Where Are Black Lawyers Today?

Volume 3 • Issue 5 • July/August 2017
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The Education of Black Lawyers

Developing a pipeline for the future

The lead story of this issue of The Practice offers a snapshot of black lawyer careers, focusing particularly on the unique challenges faced by black women lawyers. This story takes a step back and homes in on the very early years of any lawyer’s career—their law school experiences. Among the innumerable challenges facing law schools today, perhaps none of them are more challenging to the advancement of the black bar than the pipeline problem facing black law students. Coinciding with the recent dip in overall student enrollment, law schools increasingly find themselves competing for the same small group of black applicants. Moreover, once black students are admitted, on top of undergoing the already extraordinary challenge of law school, they often discover that few of their peers share or understand their experience, which risks leading to a harmful isolation and therein potentially impacting performance and future prospects. And beyond graduation, as the lead story notes, black lawyers are not achieving success at rates comparable with the size of the black bar—whether its earning partnership or high positions of authority—while many opt to leave the profession at disproportionally high rates.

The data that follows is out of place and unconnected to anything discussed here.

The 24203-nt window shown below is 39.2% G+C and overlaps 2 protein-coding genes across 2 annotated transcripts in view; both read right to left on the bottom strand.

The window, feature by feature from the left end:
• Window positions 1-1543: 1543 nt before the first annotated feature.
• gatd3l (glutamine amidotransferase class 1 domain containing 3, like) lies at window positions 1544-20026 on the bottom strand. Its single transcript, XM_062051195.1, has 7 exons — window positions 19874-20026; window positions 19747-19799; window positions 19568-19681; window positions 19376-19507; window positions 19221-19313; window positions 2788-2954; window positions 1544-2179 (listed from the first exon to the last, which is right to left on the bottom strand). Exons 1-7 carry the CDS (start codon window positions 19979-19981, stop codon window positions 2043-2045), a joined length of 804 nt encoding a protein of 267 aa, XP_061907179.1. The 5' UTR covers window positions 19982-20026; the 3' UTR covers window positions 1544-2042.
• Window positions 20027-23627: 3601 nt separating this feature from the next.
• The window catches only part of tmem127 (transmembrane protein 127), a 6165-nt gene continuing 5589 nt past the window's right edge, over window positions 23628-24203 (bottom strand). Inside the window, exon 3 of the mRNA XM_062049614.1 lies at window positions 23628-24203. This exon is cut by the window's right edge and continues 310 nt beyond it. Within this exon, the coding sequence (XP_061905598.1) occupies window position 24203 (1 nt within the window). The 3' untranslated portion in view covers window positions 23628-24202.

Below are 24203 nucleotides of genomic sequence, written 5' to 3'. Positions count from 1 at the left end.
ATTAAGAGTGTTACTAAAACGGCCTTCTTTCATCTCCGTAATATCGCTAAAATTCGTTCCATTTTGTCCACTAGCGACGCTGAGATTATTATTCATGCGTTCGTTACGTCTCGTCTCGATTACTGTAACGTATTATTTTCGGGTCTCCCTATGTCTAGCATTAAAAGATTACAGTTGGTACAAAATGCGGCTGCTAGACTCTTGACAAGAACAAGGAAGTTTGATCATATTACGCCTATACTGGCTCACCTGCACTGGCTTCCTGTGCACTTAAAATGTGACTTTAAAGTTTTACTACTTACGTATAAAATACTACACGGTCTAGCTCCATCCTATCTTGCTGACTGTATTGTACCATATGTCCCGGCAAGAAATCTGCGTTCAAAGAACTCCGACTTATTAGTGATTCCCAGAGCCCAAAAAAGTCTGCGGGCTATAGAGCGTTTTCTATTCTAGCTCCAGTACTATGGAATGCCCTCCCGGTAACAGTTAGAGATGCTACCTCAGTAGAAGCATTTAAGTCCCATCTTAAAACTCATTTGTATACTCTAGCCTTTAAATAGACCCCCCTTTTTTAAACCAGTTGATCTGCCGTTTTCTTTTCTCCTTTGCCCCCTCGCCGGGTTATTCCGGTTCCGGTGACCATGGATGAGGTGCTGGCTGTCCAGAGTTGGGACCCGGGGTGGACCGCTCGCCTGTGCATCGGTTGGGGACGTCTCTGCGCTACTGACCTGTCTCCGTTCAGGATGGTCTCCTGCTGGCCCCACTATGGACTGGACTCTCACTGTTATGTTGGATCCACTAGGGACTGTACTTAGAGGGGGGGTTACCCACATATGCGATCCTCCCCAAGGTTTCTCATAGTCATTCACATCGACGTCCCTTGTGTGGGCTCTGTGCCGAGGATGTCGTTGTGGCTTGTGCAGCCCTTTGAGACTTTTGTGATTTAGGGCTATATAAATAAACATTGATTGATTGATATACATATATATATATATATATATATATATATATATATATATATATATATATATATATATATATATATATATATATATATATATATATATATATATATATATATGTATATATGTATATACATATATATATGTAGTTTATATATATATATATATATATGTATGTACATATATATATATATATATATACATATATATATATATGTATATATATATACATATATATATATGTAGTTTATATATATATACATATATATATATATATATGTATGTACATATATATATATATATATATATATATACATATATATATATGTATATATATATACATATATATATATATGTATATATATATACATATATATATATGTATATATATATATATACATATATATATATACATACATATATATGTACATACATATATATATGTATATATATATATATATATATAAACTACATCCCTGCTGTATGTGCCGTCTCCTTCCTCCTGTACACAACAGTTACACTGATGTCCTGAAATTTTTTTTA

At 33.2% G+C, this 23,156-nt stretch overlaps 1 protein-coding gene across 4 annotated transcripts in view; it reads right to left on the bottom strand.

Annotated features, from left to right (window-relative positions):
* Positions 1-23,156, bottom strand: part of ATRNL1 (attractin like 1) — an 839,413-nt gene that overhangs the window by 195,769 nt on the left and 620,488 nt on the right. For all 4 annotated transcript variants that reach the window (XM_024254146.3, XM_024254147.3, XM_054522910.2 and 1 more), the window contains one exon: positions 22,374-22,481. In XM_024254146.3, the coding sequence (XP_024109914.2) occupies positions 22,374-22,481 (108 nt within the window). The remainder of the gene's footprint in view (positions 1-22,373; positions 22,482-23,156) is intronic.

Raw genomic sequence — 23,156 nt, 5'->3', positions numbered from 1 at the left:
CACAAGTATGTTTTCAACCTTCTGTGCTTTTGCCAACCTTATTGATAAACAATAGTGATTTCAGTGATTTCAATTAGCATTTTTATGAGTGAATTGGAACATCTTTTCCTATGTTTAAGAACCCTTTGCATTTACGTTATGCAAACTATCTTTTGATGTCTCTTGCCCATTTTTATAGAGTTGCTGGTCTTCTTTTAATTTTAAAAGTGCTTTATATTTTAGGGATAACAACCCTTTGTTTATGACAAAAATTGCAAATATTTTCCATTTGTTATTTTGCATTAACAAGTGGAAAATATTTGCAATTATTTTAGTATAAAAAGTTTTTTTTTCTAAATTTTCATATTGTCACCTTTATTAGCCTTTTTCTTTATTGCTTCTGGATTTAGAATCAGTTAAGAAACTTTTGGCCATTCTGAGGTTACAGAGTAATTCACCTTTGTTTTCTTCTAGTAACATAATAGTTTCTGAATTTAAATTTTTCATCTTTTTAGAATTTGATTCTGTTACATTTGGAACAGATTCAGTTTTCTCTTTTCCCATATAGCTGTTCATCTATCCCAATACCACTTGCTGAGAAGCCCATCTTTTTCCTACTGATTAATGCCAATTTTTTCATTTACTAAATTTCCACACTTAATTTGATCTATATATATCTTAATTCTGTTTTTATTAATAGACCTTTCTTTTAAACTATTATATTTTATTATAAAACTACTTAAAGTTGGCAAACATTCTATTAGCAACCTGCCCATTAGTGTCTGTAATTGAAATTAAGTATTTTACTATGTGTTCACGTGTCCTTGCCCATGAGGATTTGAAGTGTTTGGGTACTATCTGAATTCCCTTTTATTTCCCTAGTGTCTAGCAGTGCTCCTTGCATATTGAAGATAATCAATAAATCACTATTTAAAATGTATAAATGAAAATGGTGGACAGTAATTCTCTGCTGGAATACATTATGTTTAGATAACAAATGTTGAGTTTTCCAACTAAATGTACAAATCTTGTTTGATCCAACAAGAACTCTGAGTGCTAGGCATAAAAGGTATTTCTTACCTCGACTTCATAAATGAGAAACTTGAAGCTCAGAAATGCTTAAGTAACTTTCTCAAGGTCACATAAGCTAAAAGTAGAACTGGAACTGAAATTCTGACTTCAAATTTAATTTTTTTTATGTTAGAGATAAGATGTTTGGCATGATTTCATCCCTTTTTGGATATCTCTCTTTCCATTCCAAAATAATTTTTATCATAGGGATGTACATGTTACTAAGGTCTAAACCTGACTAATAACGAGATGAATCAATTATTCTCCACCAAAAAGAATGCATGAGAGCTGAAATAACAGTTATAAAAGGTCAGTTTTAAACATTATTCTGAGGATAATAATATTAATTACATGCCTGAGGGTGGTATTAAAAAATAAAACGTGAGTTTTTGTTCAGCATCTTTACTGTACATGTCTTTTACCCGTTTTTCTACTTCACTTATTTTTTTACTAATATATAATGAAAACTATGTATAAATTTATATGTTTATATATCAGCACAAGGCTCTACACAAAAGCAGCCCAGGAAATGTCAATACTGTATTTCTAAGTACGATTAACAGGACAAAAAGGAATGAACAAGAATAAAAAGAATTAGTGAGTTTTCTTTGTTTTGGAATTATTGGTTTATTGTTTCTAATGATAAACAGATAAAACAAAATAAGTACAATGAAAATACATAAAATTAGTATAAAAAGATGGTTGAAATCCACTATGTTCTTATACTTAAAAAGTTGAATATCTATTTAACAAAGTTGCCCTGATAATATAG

Solving these issues requires, of course, a multipronged approach, but part of the solution requires interventions at the law school level. How do law schools get more black applicants to matriculate? How do law schools ensure black law students are getting what they need from their J.D. programs and graduating? And how do law schools prepare these future black lawyers to not just get hired but also advance in their legal careers? There is a pipeline that leads to law school, through law school, and to a successful career in the legal profession. The future health of the black bar depends on law schools’ ability to enable black law students to not only locate the schools but also make it out the other side. The following sections offer perspective on these issues.